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Here at Ladybud, we have often reported on exciting moments, such as when lawmakers at the state and federal level introduce or pass specific legislation intended to legalize cannabis. However, many times, the biggest political moves don’t occur as independent legislation or laws of their own. Sweeping legal changes can often occur as the result of additions or riders on other important legislation. For example, the tax overhaul bill passed in 2017 opened up the Arctic National Refuge to drilling.
This is a positive sign for the many people worried about the seemingly negative federal attitude toward cannabis. Cannabis legalization activists across the country were disappointed but not surprised when the Attorney General Jeff sessions officially reversed the Cole memo. As a refresher, the Cole memo was an Obama-era document that directed federal policy away from enforcing cannabis prohibition in states with legal programs, provided that individuals and businesses comply with state laws.
With the reversal of the Cole memo, the federal government effectively opened the door on the potential for prosecution of individuals legally operating state-approved cannabis businesses that comply with the letter of the law. Now, lawmakers in the House of Representatives have attached an addendum to a 2020 federal appropriations bill that will federally enshrine the idea of those protections.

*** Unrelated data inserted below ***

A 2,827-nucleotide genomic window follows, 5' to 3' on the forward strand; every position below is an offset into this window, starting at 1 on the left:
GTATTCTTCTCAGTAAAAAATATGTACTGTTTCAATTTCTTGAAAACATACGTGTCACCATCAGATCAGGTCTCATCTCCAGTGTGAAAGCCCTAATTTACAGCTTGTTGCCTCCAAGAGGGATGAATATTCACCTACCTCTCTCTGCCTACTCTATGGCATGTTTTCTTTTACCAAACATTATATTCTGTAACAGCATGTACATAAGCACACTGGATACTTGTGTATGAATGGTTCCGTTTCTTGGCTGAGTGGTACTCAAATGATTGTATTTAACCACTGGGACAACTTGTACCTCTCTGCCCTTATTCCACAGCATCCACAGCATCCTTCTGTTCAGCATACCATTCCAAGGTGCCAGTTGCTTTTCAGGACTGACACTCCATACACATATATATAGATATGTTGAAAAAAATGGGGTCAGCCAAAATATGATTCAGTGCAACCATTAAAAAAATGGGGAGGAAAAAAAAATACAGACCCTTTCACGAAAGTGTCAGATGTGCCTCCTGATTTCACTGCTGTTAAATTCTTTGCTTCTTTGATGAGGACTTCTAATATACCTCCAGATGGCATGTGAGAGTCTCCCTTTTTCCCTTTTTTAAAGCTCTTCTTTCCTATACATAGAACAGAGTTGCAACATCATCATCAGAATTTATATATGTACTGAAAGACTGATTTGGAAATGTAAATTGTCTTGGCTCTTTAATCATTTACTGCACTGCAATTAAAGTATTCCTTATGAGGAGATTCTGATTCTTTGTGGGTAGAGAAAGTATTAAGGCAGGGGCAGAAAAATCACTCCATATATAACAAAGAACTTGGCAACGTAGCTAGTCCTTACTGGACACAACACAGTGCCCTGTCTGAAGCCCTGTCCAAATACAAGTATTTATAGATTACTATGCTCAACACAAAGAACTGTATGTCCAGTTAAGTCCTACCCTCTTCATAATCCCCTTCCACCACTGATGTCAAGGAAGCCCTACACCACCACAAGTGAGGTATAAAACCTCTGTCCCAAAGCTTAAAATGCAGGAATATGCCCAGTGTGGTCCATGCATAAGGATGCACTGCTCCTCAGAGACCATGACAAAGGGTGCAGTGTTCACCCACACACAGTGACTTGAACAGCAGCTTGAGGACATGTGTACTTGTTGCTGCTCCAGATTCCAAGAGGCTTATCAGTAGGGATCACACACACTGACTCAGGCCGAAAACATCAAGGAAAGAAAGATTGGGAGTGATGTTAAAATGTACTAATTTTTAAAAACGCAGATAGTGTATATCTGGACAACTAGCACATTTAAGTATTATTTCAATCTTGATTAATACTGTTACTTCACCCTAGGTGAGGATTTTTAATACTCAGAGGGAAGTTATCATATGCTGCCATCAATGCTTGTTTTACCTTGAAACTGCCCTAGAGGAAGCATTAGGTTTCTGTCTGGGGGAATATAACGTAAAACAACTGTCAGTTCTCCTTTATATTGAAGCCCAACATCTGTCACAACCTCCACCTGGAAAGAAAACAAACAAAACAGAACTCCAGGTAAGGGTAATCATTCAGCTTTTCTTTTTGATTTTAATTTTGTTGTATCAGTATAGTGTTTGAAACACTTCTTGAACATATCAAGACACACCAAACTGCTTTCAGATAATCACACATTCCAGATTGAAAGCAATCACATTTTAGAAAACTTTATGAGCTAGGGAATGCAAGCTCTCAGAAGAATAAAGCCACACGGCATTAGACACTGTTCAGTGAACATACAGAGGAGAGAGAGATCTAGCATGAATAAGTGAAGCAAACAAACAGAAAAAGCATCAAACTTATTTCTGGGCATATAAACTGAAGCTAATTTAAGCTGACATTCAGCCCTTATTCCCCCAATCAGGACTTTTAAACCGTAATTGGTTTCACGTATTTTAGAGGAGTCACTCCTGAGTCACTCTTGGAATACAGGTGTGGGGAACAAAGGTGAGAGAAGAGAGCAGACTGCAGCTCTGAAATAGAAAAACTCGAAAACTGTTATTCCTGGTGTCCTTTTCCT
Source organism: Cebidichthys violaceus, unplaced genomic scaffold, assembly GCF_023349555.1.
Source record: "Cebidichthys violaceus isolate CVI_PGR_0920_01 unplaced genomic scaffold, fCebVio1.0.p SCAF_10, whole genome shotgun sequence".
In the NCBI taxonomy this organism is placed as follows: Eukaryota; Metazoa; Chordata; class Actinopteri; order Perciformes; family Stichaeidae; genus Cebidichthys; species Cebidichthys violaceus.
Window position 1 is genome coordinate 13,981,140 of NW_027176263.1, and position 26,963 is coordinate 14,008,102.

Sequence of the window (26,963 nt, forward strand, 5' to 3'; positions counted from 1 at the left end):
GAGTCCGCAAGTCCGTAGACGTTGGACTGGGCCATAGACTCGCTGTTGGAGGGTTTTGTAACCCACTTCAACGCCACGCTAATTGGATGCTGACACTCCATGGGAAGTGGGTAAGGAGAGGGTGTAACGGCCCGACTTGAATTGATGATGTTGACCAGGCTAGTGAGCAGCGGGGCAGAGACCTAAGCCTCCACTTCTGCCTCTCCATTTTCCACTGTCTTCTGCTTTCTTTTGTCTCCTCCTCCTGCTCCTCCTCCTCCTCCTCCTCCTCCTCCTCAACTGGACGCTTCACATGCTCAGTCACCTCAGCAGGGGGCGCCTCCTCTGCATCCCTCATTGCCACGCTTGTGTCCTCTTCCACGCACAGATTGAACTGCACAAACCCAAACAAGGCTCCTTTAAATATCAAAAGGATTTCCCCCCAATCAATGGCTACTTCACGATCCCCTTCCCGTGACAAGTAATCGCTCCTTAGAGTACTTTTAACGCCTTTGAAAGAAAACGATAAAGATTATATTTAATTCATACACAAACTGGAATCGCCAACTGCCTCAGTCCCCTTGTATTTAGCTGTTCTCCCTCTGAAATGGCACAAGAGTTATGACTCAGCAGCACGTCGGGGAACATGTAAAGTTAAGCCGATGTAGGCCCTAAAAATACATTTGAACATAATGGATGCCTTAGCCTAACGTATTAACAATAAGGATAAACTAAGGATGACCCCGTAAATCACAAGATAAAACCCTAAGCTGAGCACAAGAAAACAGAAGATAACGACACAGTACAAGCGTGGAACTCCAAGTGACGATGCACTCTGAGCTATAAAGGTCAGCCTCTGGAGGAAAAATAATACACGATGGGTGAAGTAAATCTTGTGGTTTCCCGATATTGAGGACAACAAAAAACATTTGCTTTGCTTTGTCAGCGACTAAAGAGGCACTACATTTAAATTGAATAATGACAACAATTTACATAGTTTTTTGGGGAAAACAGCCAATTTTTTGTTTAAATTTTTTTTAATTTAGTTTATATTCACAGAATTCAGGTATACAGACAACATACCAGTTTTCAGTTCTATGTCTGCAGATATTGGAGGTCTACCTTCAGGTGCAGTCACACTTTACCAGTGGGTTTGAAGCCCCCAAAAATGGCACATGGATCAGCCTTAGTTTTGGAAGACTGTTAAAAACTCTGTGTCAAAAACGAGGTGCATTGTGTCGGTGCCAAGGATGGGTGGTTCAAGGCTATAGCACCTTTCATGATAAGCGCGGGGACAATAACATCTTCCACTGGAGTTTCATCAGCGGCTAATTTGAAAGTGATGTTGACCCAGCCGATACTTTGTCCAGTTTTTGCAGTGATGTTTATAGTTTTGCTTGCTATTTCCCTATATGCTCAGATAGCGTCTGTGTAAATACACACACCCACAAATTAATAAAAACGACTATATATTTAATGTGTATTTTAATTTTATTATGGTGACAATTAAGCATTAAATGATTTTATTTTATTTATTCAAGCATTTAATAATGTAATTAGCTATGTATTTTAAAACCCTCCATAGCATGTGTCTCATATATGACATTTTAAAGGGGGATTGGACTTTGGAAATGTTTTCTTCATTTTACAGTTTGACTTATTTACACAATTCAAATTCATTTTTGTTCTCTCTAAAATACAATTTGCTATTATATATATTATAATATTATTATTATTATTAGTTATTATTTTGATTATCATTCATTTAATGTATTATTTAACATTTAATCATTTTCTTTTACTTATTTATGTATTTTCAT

The appropriations bill provides much of the budgeting and funding for the federal government. This rider would pass along with the bill itself, effectively changing federal policy without the need to introduce an independent piece of legislation.
The rider will specifically prohibit the Department of Justice from enforcing federal cannabis laws in states with their own programs. In an inspiring show of support, the rider passed by a margin of 267 to 165. The language prohibits the use of funds for the enforcement of federal cannabis laws in states with medical or recreational programs. If the Senate passes the bill as well or a similar version of it, this law could have a major effect by finally legally accepting the temporary protections extended to states engaging in cannabis reform under the Cole memo.
For previous Ladybud articles about federal cannabis policy, click here.